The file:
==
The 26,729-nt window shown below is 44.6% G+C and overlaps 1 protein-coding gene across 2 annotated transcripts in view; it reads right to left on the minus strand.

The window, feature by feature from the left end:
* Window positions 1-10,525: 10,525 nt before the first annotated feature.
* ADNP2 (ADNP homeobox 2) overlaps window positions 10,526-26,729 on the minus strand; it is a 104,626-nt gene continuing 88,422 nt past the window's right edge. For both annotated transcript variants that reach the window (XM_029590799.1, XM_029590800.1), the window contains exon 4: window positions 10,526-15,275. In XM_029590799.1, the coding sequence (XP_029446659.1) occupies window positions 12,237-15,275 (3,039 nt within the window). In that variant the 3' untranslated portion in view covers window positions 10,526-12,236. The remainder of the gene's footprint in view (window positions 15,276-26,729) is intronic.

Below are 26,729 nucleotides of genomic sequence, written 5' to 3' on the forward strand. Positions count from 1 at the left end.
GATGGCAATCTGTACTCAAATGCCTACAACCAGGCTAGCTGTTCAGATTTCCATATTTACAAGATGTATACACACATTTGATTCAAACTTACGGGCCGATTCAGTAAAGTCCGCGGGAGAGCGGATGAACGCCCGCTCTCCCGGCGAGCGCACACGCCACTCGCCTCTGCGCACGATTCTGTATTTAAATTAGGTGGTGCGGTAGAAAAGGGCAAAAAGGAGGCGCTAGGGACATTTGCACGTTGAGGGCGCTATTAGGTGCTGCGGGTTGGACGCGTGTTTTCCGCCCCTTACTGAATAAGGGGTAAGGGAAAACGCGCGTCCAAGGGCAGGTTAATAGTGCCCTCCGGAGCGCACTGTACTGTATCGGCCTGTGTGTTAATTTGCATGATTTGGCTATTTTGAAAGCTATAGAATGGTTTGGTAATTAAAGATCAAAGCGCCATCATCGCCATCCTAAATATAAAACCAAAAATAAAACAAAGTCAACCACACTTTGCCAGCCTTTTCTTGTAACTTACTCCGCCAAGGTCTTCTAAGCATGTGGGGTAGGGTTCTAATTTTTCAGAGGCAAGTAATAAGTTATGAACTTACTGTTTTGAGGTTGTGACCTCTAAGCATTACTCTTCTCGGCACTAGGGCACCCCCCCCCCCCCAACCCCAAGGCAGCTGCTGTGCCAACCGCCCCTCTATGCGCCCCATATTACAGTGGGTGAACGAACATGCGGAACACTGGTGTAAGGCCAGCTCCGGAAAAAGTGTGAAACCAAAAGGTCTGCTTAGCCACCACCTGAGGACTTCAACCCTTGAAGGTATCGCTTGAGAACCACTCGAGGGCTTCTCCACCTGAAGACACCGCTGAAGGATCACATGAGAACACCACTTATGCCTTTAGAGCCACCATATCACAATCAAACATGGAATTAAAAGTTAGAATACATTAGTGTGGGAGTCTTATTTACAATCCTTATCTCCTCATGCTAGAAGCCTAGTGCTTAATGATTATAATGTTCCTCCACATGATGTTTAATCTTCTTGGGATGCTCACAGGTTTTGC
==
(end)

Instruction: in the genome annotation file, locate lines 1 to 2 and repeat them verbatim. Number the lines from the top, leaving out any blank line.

The 26,729-nt window shown below is 44.6% G+C and overlaps 1 protein-coding gene across 2 annotated transcripts in view; it reads right to left on the minus strand.

The window, feature by feature from the left end: